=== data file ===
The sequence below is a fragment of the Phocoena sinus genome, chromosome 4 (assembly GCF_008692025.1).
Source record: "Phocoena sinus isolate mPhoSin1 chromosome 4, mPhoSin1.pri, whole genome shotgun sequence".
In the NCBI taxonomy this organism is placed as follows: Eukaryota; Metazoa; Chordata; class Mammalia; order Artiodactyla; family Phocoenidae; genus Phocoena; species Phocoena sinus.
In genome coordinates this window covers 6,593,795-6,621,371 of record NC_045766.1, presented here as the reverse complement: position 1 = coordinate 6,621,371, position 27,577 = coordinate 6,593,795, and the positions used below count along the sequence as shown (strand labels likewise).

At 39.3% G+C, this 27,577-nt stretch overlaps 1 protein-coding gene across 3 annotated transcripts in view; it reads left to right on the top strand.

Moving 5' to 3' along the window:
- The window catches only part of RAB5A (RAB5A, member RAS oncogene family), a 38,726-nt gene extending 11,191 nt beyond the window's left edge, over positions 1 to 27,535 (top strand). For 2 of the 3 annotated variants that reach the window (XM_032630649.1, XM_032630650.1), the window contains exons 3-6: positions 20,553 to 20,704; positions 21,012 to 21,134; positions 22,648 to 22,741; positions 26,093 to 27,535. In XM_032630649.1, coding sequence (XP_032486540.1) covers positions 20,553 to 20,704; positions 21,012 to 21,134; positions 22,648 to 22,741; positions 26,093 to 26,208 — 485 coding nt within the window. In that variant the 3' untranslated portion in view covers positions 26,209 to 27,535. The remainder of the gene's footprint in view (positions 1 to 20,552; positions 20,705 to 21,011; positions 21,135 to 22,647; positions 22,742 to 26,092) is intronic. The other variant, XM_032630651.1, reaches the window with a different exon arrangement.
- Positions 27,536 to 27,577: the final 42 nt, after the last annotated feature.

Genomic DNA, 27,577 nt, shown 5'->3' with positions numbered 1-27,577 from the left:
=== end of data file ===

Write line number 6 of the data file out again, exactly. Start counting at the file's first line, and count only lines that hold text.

Moving 5' to 3' along the window: